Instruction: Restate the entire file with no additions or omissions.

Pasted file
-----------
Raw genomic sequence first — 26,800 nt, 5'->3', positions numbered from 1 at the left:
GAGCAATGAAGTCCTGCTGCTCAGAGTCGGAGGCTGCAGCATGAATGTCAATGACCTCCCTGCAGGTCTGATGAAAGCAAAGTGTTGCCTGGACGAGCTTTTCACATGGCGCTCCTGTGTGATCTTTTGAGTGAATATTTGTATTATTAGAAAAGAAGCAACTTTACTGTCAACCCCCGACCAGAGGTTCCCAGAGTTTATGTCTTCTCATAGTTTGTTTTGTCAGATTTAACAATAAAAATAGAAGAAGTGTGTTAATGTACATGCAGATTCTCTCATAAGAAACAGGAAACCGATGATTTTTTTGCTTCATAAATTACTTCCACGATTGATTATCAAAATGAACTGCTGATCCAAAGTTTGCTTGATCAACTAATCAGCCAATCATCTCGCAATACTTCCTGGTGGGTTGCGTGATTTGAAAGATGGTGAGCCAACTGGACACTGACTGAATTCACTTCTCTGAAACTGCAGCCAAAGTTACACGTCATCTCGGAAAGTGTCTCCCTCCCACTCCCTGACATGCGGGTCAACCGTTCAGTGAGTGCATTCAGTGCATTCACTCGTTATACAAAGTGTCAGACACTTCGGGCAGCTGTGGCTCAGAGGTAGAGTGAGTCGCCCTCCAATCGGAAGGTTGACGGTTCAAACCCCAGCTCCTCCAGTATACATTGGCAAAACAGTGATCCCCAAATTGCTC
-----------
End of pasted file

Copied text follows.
Raw genomic sequence first — 26,800 nt, 5'->3', positions numbered from 1 at the left:
GAGCAATGAAGTCCTGCTGCTCAGAGTCGGAGGCTGCAGCATGAATGTCAATGACCTCCCTGCAGGTCTGATGAAAGCAAAGTGTTGCCTGGACGAGCTTTTCACATGGCGCTCCTGTGTGATCTTTTGAGTGAATATTTGTATTATTAGAAAAGAAGCAACTTTACTGTCAACCCCCGACCAGAGGTTCCCAGAGTTTATGTCTTCTCATAGTTTGTTTTGTCAGATTTAACAATAAAAATAGAAGAAGTGTGTTAATGTACATGCAGATTCTCTCATAAGAAACAGGAAACCGATGATTTTTTTGCTTCATAAATTACTTCCACGATTGATTATCAAAATGAACTGCTGATCCAAAGTTTGCTTGATCAACTAATCAGCCAATCATCTCGCAATACTTCCTGGTGGGTTGCGTGATTTGAAAGATGGTGAGCCAACTGGACACTGACTGAATTCACTTCTCTGAAACTGCAGCCAAAGTTACACGTCATCTCGGAAAGTGTCTCCCTCCCACTCCCTGACATGCGGGTCAACCGTTCAGTGAGTGCATTCAGTGCATTCACTCGTTATACAAAGTGTCAGACACTTCGGGCAGCTGTGGCTCAGAGGTAGAGTGAGTCGCCCTCCAATCGGAAGGTTGACGGTTCAAACCCCAGCTCCTCCAGTATACATTGGCAAAACAGTGATCCCCAAATTGCTC